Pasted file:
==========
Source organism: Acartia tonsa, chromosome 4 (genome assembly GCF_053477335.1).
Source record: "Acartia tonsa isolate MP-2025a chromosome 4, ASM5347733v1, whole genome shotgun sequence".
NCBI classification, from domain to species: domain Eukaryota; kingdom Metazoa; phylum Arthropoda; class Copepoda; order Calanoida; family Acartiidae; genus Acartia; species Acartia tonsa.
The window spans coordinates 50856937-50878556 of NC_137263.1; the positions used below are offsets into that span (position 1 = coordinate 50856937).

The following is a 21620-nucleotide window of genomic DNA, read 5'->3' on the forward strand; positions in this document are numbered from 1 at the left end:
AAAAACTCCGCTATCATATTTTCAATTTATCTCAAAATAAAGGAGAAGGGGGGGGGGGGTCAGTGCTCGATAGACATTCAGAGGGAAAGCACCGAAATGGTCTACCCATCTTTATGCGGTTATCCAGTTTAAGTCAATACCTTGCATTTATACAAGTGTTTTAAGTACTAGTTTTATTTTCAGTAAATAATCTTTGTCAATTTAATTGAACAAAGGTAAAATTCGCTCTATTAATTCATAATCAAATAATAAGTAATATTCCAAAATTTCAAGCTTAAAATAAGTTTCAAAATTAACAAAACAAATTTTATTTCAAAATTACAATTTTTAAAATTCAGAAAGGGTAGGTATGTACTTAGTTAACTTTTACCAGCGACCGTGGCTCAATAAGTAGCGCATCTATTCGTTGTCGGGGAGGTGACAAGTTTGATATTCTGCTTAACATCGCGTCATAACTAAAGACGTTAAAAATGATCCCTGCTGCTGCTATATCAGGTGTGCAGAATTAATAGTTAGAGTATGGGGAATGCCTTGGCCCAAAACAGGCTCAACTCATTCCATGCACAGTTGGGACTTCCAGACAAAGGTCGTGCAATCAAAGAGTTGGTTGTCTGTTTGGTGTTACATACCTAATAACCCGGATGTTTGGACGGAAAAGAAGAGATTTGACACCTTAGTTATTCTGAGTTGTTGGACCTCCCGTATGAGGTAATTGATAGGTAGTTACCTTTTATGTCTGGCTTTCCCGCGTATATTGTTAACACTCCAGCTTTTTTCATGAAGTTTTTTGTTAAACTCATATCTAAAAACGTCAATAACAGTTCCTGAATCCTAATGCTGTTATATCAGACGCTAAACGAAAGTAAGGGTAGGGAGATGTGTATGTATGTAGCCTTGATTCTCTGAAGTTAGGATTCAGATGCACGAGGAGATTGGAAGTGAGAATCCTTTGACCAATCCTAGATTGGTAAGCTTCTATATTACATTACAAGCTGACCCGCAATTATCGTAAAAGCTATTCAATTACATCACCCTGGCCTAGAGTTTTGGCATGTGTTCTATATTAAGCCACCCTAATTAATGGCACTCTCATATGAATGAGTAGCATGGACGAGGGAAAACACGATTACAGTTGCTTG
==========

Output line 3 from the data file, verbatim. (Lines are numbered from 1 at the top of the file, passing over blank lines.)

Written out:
NCBI classification, from domain to species: domain Eukaryota; kingdom Metazoa; phylum Arthropoda; class Copepoda; order Calanoida; family Acartiidae; genus Acartia; species Acartia tonsa.